How can an alcoholic or drug addict actually give recovery a chance to really work in their life?
Sometimes the biggest problem is simply getting started. But how can you do that when you are trapped in your own addiction, stuck in denial, and having absolutely no hope for the future?
The first step is to break through your denial.
How to give yourself a chance to get clean and sober
Every alcoholic is fighting a battle within themselves. They want to self medicate every day in order to avoid feeling pain and misery, yet at the same time their addiction is adding additional fuel to the fire. It is their addiction and their actions that is creating more and more chaos and misery in their lives. Then their denial covers this up and they tend to blame other things instead of realizing that most of their problems stem from addiction.
The problem is that you can see everything in life at least two different ways. The alcoholic is stuck because they are constantly saying to themselves: “If things would just work out the way I want them to, then I could use my drug of choice and I would finally be happy. But other people and situations and events keep screwing up my life and it is not the fault of my addiction, but it is just bad luck and random circumstances. People have it out for me or something. I can’t get a break.” So they are blaming their problems on anything except for their drug or alcohol consumption in order to defend their addiction. They do this out of fear. They are afraid to take away their ability to self medicate every day. They don’t want to be left defenseless without a way to medicate their mood.
So in order to give yourself a chance at recovery you have to somehow break through this denial.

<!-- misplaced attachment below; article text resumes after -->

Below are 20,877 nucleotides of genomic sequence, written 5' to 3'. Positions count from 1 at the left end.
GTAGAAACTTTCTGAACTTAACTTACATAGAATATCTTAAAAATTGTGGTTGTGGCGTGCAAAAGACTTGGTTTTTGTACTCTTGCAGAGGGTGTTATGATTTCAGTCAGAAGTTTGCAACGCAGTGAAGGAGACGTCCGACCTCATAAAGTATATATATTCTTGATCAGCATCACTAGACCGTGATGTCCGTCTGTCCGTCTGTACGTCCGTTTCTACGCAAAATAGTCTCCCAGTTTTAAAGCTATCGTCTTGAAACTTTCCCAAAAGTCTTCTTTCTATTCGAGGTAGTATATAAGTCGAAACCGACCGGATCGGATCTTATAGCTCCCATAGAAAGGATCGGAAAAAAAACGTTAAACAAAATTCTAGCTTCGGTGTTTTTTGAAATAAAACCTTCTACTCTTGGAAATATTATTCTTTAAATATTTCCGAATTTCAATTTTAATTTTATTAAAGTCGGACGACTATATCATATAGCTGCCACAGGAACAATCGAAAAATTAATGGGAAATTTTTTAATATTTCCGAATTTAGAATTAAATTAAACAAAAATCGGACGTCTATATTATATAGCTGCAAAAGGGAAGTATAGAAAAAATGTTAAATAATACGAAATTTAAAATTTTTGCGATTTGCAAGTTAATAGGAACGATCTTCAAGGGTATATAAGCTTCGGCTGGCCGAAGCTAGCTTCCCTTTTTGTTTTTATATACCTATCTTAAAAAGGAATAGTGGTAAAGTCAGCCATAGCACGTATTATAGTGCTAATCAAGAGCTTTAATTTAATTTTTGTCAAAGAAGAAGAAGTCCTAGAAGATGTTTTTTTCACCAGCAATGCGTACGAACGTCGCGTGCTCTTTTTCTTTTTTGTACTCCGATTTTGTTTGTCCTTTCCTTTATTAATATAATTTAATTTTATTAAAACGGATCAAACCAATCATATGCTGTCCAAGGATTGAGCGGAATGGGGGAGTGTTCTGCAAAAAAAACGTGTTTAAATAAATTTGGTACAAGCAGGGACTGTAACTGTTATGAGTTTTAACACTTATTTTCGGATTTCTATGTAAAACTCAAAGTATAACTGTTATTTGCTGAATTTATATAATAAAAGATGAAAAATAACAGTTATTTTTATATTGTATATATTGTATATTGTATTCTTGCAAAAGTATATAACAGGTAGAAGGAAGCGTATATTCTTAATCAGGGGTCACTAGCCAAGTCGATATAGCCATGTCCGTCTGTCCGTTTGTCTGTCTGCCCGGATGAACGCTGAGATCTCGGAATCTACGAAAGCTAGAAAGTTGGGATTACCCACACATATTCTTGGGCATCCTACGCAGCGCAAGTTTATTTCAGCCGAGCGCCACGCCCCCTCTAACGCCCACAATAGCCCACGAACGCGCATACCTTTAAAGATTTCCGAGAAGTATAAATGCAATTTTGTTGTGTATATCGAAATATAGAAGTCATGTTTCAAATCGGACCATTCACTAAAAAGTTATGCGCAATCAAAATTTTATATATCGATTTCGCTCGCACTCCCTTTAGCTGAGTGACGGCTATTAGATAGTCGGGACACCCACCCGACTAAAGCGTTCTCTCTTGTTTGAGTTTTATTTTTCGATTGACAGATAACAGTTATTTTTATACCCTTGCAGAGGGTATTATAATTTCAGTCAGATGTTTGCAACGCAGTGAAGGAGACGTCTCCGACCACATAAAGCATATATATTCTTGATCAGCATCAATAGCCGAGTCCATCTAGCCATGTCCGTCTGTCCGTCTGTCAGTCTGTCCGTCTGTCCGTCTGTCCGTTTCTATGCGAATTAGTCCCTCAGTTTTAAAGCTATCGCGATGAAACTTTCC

The way to do that is to start measuring just how happy you are every day. If you honestly assess how happy you are in your life then this will help to move you past your denial. Why? Because if you are constantly realizing that you are unhappy then this will help to motivate you to make changes.
Denial happens when we sweep our unhappiness under the rug. Denial happens when we deny the fact that we are miserable and that we are unhappy. When we remember the good times with drinking and drugs but we block out all of the consequences. Or we make excuses for the consequences and blame other things, rather than our alcohol consumption.
The alcoholic must have a moment of clarity in which they see past all of this. They have to glimpse the future in which they continue to drink every day and they stay miserable forever. There is no hope in this sort of future and that will be the moment when they finally make a decision to get clean and sober. But in order to have that moment of clarity the alcoholic has to prepare for it a bit. They have to start getting more and more honest with themselves. And that means they have to measure their lack of happiness each day.